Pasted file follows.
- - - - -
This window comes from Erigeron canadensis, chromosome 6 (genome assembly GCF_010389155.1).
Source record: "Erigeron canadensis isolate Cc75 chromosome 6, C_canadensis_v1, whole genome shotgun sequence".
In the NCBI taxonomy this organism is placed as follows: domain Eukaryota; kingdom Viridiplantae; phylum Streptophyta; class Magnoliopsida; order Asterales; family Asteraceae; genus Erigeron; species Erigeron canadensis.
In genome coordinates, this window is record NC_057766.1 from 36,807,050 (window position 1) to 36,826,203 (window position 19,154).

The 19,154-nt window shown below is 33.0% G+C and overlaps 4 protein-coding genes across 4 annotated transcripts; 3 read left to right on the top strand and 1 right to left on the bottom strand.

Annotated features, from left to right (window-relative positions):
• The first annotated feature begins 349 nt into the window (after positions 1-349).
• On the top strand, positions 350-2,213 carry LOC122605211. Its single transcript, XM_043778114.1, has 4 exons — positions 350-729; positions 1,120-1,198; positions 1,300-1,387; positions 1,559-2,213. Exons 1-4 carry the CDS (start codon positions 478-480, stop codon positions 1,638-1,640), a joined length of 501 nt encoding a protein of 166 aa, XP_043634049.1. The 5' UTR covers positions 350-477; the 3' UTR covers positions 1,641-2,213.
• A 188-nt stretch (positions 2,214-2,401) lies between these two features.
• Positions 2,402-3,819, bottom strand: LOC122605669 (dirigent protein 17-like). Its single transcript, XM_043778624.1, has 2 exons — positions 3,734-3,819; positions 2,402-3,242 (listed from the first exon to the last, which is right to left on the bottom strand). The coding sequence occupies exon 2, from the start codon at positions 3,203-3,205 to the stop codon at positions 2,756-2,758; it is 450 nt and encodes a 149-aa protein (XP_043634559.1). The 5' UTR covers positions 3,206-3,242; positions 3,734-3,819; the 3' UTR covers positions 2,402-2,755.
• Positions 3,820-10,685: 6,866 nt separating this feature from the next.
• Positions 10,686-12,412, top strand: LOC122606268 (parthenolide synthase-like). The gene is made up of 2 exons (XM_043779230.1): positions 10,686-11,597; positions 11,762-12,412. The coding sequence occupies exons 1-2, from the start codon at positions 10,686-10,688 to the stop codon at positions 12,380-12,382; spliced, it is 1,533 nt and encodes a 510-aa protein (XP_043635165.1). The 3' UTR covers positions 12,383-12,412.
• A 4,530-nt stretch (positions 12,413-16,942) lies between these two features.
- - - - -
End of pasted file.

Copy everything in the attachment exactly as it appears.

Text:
This window comes from Erigeron canadensis, chromosome 6 (genome assembly GCF_010389155.1).
Source record: "Erigeron canadensis isolate Cc75 chromosome 6, C_canadensis_v1, whole genome shotgun sequence".
In the NCBI taxonomy this organism is placed as follows: domain Eukaryota; kingdom Viridiplantae; phylum Streptophyta; class Magnoliopsida; order Asterales; family Asteraceae; genus Erigeron; species Erigeron canadensis.
In genome coordinates, this window is record NC_057766.1 from 36,807,050 (window position 1) to 36,826,203 (window position 19,154).

The 19,154-nt window shown below is 33.0% G+C and overlaps 4 protein-coding genes across 4 annotated transcripts; 3 read left to right on the top strand and 1 right to left on the bottom strand.

Annotated features, from left to right (window-relative positions):
• The first annotated feature begins 349 nt into the window (after positions 1-349).
• On the top strand, positions 350-2,213 carry LOC122605211. Its single transcript, XM_043778114.1, has 4 exons — positions 350-729; positions 1,120-1,198; positions 1,300-1,387; positions 1,559-2,213. Exons 1-4 carry the CDS (start codon positions 478-480, stop codon positions 1,638-1,640), a joined length of 501 nt encoding a protein of 166 aa, XP_043634049.1. The 5' UTR covers positions 350-477; the 3' UTR covers positions 1,641-2,213.
• A 188-nt stretch (positions 2,214-2,401) lies between these two features.
• Positions 2,402-3,819, bottom strand: LOC122605669 (dirigent protein 17-like). Its single transcript, XM_043778624.1, has 2 exons — positions 3,734-3,819; positions 2,402-3,242 (listed from the first exon to the last, which is right to left on the bottom strand). The coding sequence occupies exon 2, from the start codon at positions 3,203-3,205 to the stop codon at positions 2,756-2,758; it is 450 nt and encodes a 149-aa protein (XP_043634559.1). The 5' UTR covers positions 3,206-3,242; positions 3,734-3,819; the 3' UTR covers positions 2,402-2,755.
• Positions 3,820-10,685: 6,866 nt separating this feature from the next.
• Positions 10,686-12,412, top strand: LOC122606268 (parthenolide synthase-like). The gene is made up of 2 exons (XM_043779230.1): positions 10,686-11,597; positions 11,762-12,412. The coding sequence occupies exons 1-2, from the start codon at positions 10,686-10,688 to the stop codon at positions 12,380-12,382; spliced, it is 1,533 nt and encodes a 510-aa protein (XP_043635165.1). The 3' UTR covers positions 12,383-12,412.
• A 4,530-nt stretch (positions 12,413-16,942) lies between these two features.